What Can Aggravate My Plantar Fasciitis?


One of the most common causes of heel pain is plantar fasciitis. It is caused by inflammation of a thick band of tissue that attaches your heel bone to your toes and extends across the bottom of your foot.

Plantar fasciitis is a form of plantar fasciitis that causes stabbing pain when you take your first steps in the morning. The pain usually goes away when you get up and walk about, but it can come back after long periods of standing or when you get up after sitting.


Causes of plantar fasciitis


  • Age – Between the ages of 40 and 60, plantar fasciitis is the most common.
  • Certain types of exercise – Long-distance running, ballet dancing, and aerobic dance are all activities that put a lot of tension on your heel and attached tissue, which can lead to plantar fasciitis.
  • Foot Mechanics – Flat feet, a high arch, or even an irregular walking pattern may all influence how weight is distributed while standing, putting additional strain on the plantar fascia.
  • Obesity –  Excess weight puts additional strain on the plantar fascia. This is due to increased pressure on your plantar fascia ligaments, which is particularly common if you gain weight quickly.
  • Occupations that need you to be on your feet for long periods of time – The plantar fascia may be damaged by factory workers, students, and others who spend the majority of their working hours walking or standing on hard surfaces.




Ignoring plantar fasciitis can lead to persistent heel pain that makes daily activities difficult. Changing your walking style to alleviate plantar fasciitis pain may result in foot, knee, hip, or back issues.


What are the symptoms of plantar fasciitis?


Plantar fasciitis patients have described a dull pain as well as a stabbing pain. Plantar fasciitis causes the following symptoms:

  • Pain in the bottom of the heel or in the area around it.
  • Exercising causes more discomfort (not during).
  • The arch of the foot hurts.
  • Pain that is worse first thing in the morning or when you get up after a long period of sitting.
  • The heel is swollen.
  • Pain that lasts for months at a time.
  • The Achilles tendon is tense. (This symptom is reported by 80% of people.) Your calf muscles and your heel are linked by your Achilles tendon.


How long will I have plantar fasciitis?


Using only at-home treatments, more than 90% of plantar fasciitis patients recover within ten months.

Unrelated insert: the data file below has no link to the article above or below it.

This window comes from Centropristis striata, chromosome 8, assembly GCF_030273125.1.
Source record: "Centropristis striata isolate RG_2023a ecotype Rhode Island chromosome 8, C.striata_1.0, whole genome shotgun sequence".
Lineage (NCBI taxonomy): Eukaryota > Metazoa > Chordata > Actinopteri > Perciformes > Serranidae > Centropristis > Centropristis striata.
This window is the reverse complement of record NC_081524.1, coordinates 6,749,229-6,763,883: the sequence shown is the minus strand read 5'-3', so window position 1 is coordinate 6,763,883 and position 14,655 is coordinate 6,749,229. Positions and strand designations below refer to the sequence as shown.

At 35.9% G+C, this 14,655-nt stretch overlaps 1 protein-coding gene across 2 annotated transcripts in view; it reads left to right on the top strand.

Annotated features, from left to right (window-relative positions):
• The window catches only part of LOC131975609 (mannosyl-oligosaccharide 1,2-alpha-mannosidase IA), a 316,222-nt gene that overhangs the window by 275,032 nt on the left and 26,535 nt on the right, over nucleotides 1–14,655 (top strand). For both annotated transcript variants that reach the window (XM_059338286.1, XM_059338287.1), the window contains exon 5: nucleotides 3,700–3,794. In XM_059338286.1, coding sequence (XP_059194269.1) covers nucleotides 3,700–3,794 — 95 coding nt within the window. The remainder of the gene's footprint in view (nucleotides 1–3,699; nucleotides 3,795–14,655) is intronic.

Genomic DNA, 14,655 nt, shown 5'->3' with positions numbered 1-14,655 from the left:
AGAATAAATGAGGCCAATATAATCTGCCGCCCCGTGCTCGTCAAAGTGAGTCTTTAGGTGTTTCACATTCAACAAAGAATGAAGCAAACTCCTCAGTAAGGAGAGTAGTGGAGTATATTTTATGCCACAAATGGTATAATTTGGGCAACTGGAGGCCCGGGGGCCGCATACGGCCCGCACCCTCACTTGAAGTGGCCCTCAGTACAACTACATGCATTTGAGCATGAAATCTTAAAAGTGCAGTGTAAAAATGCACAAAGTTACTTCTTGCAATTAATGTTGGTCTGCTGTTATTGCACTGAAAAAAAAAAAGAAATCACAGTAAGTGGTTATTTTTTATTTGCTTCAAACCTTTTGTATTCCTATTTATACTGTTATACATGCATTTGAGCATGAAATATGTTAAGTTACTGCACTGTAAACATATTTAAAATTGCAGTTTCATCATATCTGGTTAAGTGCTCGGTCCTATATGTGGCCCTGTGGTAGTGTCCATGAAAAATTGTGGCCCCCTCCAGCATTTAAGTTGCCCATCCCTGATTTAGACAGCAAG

Permanent healing is difficult if the root cause of your plantar fasciitis is something you can’t alter, such as the fact that your foot is flat. Continue to battle the symptoms with at-home treatments and the healthcare provider’s advice.


If I have plantar fasciitis, what can I expect?


The greatest pain will come when you first get out of bed in the morning and after a long period of sitting. Expect extreme pain to escalate as a result of high-impact exercise, but keep in mind that it’s usually not lifelong if you stick to your recovery plan. To reduce symptoms, you should expect to have to change some of your habits.



Are You Looking for a Sports Medicine Physician to Treat Your Plantar Fasciitis?

As you know, the plantar fascia is a thick band of tissue that runs across the bottom of the foot and connects your heel bone to your toes.  Plantar fasciitis is inflammation of this tissue, which can cause a stabbing pain usually felt at the heel.  Dr. Chen sees patients with plantar fasciitis at Saint Francis Memorial Hospital Center for Sports Medicine in Walnut Creek, California. He is a board-certified Pediatrician and Sports Medicine Doctor that specializes in the non-operative medical treatment of a wide variety of various musculoskeletal conditions.  Dr. Chen graduated from St. George’s University School of Medicine and went on to complete Pediatric residency training at the University of Medicine and Dentistry in New Jersey (Rutgers), then went on to fellowship training in Sports Medicine at Cincinnati Children’s Hospital Medical Center, one of the perennially top-ranked children’s hospitals in the nation. There he provided sideline coverage for NCAA Division I athletics at the University of Cincinnati and Miami University (OH). Being a part of The Center for Sports Medicine allows Dr. Chen quick access to a multidisciplinary team of orthopedic surgeons, podiatrists, physiatrists, and physical therapists to return you to your highest functional level quickly and safely. Click here to contact us for your next appointment!



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